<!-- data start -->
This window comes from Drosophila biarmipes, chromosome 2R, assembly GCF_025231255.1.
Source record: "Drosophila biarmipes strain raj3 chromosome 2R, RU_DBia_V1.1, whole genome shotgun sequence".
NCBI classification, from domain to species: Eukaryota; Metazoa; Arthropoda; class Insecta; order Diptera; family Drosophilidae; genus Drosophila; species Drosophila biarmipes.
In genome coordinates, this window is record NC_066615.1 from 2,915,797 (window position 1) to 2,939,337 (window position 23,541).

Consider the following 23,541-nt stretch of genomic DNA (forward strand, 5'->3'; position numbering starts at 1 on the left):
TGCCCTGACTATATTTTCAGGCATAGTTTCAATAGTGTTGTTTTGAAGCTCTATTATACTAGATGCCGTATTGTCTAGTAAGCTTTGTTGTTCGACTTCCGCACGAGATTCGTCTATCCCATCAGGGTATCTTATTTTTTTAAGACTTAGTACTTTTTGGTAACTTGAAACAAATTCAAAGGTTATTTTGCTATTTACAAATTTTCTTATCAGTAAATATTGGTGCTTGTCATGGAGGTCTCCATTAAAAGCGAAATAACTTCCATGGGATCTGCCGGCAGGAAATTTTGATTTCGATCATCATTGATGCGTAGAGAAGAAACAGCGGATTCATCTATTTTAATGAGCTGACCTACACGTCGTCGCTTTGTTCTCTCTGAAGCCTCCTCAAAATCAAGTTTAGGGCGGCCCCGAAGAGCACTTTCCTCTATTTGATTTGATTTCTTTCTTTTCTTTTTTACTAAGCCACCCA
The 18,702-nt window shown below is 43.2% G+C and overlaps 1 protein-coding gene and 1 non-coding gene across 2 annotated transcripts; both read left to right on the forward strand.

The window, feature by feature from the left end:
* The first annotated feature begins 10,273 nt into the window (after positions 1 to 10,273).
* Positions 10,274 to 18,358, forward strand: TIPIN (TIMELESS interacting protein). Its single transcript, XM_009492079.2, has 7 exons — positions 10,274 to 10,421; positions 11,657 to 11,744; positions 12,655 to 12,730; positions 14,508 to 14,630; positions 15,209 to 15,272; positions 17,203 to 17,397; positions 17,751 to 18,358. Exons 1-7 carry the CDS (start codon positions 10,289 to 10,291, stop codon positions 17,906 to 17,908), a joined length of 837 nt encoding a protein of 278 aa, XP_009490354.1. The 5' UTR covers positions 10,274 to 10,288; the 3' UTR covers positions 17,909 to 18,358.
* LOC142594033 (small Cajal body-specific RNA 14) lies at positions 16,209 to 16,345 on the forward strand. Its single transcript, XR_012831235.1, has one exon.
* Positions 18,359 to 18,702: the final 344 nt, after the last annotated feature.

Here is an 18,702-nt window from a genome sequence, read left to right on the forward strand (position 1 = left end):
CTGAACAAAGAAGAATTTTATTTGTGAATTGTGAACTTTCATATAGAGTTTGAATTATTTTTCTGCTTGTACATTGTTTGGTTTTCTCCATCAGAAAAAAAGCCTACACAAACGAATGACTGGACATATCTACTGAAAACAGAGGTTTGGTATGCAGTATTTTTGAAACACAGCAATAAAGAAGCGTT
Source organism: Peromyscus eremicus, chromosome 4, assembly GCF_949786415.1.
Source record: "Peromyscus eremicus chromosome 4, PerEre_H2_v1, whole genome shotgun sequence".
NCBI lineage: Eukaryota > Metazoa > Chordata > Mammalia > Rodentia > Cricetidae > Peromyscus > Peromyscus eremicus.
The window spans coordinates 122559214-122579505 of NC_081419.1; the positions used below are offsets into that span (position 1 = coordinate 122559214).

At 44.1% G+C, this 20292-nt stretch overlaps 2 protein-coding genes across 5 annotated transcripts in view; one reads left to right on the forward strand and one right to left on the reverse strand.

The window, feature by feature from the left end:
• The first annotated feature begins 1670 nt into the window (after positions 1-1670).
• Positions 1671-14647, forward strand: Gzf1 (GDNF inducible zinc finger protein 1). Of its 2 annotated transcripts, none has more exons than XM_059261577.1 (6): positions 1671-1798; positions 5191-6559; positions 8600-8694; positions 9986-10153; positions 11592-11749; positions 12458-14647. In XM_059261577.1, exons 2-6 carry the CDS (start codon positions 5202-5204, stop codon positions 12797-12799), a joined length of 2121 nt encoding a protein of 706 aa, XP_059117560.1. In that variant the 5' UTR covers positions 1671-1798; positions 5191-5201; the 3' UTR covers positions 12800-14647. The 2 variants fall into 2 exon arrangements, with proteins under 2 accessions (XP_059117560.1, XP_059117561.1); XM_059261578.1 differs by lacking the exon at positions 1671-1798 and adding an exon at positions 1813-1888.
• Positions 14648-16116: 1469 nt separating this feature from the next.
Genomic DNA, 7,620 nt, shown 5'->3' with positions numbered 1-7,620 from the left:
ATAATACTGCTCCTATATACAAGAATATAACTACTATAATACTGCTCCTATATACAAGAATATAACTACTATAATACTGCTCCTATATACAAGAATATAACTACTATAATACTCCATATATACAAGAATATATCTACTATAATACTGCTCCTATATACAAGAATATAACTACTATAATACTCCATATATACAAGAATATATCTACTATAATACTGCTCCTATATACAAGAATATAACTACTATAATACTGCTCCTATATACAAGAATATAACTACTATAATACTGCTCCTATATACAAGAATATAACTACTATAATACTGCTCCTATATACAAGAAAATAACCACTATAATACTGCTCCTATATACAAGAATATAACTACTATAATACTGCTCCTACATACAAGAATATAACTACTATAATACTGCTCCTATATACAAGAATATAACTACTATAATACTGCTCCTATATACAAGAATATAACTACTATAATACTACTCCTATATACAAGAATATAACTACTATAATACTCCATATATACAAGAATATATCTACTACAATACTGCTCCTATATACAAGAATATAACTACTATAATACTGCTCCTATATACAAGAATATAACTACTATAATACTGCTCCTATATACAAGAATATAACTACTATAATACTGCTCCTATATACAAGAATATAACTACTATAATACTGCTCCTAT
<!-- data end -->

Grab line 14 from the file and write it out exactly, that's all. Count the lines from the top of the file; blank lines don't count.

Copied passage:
CTGAACAAAGAAGAATTTTATTTGTGAATTGTGAACTTTCATATAGAGTTTGAATTATTTTTCTGCTTGTACATTGTTTGGTTTTCTCCATCAGAAAAAAAGCCTACACAAACGAATGACTGGACATATCTACTGAAAACAGAGGTTTGGTATGCAGTATTTTTGAAACACAGCAATAAAGAAGCGTT